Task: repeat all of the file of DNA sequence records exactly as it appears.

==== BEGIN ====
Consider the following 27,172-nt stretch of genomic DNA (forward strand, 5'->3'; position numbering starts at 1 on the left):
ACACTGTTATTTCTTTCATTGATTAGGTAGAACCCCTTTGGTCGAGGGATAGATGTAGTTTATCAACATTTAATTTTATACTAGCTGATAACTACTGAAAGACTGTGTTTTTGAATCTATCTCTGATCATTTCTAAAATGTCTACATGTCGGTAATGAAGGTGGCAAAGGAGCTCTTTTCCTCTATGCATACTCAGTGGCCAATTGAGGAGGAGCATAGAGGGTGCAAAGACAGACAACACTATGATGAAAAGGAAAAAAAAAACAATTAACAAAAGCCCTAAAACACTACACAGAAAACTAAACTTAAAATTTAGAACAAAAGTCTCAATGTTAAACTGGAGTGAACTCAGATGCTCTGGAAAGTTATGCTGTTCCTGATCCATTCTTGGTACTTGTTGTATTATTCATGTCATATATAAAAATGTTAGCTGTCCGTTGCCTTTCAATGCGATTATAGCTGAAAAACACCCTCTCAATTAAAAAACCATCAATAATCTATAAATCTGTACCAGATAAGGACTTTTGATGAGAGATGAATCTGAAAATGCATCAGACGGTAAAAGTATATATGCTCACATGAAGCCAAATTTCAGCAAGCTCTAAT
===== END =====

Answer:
Consider the following 27,172-nt stretch of genomic DNA (forward strand, 5'->3'; position numbering starts at 1 on the left):
ACACTGTTATTTCTTTCATTGATTAGGTAGAACCCCTTTGGTCGAGGGATAGATGTAGTTTATCAACATTTAATTTTATACTAGCTGATAACTACTGAAAGACTGTGTTTTTGAATCTATCTCTGATCATTTCTAAAATGTCTACATGTCGGTAATGAAGGTGGCAAAGGAGCTCTTTTCCTCTATGCATACTCAGTGGCCAATTGAGGAGGAGCATAGAGGGTGCAAAGACAGACAACACTATGATGAAAAGGAAAAAAAAAACAATTAACAAAAGCCCTAAAACACTACACAGAAAACTAAACTTAAAATTTAGAACAAAAGTCTCAATGTTAAACTGGAGTGAACTCAGATGCTCTGGAAAGTTATGCTGTTCCTGATCCATTCTTGGTACTTGTTGTATTATTCATGTCATATATAAAAATGTTAGCTGTCCGTTGCCTTTCAATGCGATTATAGCTGAAAAACACCCTCTCAATTAAAAAACCATCAATAATCTATAAATCTGTACCAGATAAGGACTTTTGATGAGAGATGAATCTGAAAATGCATCAGACGGTAAAAGTATATATGCTCACATGAAGCCAAATTTCAGCAAGCTCTAAT